In my earlier article on The Spiritual Life and our Shadow, I describe the Jungian under-standing of how we learn, from early childhood, to suppress aspects of ourselves deemed unacceptable to our culture and context. They remain in our unconscious and can dramatically influence our daily lives in unseen ways.
As we grow up, we receive both subtle and overt messages (from our family, care-givers, peer group, school, religious community, wider society and so on) that certain things are acceptable or not. So, we learn to hide and suppress those aspects of ourselves that are deemed unacceptable or shameful in some way, so that we are loved and appreciated. The 'good girl' and 'good boy' ego-ideal demand in early childhood means we learn to control and repress things, particularly in relation to our feelings, aggression, sexuality, power, sometimes even our creativity. These form our Shadow, and can contain both positive and negative aspects of our nature. And you can see how the growth and contents of the Shadow are relative to our developmental and life context, as different things can be valued in varying
cultures and contexts across the world, and in differing times of history.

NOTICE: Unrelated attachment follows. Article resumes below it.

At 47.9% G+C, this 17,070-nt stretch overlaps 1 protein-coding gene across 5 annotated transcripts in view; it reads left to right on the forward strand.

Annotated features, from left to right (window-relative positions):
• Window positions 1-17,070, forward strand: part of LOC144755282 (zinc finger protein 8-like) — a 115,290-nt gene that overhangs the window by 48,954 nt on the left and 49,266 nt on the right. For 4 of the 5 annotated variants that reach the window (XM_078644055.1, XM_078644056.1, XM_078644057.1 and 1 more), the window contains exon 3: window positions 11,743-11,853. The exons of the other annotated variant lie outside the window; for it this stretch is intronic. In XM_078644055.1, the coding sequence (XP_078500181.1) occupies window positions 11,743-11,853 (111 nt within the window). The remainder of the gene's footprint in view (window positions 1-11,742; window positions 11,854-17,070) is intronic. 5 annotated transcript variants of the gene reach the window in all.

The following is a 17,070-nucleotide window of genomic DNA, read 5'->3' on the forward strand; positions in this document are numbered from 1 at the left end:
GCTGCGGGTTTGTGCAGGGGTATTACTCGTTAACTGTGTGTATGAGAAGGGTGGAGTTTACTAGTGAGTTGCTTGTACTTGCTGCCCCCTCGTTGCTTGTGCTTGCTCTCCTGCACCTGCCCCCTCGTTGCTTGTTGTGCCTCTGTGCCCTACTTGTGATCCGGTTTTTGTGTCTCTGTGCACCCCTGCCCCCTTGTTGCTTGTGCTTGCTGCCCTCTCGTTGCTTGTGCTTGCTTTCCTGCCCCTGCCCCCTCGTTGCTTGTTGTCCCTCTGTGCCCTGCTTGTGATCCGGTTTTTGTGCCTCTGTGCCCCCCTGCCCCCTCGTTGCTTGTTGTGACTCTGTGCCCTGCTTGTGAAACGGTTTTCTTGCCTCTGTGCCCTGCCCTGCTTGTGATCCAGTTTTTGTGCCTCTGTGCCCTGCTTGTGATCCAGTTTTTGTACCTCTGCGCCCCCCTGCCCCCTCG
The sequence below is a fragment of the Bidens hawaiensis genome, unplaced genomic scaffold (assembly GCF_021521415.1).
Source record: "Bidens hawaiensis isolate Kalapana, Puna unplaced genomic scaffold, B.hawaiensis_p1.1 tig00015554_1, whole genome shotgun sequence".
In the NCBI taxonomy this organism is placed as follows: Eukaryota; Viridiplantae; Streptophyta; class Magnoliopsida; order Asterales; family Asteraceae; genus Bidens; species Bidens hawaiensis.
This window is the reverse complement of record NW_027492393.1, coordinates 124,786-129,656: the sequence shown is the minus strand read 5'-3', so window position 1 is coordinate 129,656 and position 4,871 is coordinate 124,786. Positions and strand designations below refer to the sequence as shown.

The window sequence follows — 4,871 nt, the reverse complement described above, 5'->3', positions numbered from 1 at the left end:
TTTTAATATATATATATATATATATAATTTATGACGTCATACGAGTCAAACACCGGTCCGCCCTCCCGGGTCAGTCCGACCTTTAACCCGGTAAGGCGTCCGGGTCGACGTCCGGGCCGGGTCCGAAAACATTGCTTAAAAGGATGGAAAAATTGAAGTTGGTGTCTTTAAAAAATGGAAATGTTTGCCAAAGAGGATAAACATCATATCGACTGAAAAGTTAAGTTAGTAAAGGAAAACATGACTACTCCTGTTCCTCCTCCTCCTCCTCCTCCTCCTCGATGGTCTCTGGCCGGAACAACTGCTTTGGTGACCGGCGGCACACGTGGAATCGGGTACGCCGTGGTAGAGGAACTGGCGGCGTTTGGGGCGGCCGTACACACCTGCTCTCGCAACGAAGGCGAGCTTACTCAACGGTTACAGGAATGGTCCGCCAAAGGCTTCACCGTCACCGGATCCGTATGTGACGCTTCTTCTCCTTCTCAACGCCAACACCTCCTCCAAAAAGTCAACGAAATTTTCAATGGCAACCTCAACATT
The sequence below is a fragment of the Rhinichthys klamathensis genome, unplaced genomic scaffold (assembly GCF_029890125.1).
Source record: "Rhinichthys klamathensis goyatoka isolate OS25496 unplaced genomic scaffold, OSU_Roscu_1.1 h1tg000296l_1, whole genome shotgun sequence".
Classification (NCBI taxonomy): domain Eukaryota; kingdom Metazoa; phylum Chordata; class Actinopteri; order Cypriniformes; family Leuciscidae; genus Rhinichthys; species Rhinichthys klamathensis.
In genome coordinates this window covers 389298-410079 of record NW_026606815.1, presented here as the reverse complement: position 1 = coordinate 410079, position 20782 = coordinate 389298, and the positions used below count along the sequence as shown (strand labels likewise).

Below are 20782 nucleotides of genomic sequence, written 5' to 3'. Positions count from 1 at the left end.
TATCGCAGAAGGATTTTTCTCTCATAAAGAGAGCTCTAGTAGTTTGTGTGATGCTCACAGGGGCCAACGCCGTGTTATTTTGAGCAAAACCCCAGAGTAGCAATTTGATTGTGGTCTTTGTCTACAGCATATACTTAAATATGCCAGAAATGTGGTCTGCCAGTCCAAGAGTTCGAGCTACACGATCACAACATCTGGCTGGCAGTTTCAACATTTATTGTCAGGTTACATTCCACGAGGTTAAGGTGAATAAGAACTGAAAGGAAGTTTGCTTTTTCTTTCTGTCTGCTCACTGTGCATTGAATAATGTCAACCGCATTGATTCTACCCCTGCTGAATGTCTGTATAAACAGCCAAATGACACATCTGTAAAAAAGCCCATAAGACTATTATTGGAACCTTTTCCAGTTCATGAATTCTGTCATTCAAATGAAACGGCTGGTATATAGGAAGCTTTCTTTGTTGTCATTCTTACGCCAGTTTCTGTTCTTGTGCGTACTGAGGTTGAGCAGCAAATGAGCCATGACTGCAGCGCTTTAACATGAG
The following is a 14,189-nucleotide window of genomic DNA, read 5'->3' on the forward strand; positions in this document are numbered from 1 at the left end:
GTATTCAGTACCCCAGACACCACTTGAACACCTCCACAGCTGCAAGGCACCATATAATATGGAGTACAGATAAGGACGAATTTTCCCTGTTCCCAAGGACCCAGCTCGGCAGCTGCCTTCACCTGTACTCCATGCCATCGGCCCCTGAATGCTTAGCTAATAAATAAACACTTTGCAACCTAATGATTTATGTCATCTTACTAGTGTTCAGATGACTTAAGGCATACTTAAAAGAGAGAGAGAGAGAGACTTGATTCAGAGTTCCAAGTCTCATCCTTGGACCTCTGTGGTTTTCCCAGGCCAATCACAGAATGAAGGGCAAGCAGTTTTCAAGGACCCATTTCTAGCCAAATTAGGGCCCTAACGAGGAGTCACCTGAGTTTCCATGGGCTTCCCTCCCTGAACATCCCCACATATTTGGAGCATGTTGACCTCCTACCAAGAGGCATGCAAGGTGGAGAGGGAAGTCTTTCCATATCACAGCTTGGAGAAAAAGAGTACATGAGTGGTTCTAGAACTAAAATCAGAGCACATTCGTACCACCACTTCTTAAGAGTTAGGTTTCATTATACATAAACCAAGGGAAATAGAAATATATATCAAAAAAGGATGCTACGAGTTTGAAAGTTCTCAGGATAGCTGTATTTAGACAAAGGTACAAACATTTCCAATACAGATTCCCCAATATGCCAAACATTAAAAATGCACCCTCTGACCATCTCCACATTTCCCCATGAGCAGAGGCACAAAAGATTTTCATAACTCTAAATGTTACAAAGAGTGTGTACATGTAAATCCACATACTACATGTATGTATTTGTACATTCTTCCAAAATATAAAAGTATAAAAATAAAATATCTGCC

There are, however, difficulties with suppressing parts of ourselves:
They can become stronger in the dark, feeding on our denial and fear, and can erupt when we least expect and want. So, for example, if we have suppressed a strong, angry physical nature we may suddenly erupt in violent anger, and so our Shadow flares up effecting others in a noticeably charged way when we least want and expect it. Hence, the passive-aggressive syndrome.
We project on to others that which we find unacceptable in ourselves. We see this when we react to others in judgmental, critical ways that are out of proportion. In a sense we see and react to a reflection of an aspect of our own Shadow that our ego-ideal rejects. If others carry for us the projection of our own hated dark side, we will react to them accordingly. We will hate or fear them, and will not see them as they are, with the eyes of understanding and objective discernment, but we will see them in terms of our own despised Shadow. To truly love others, we need to know ourselves to avoid our negative projections.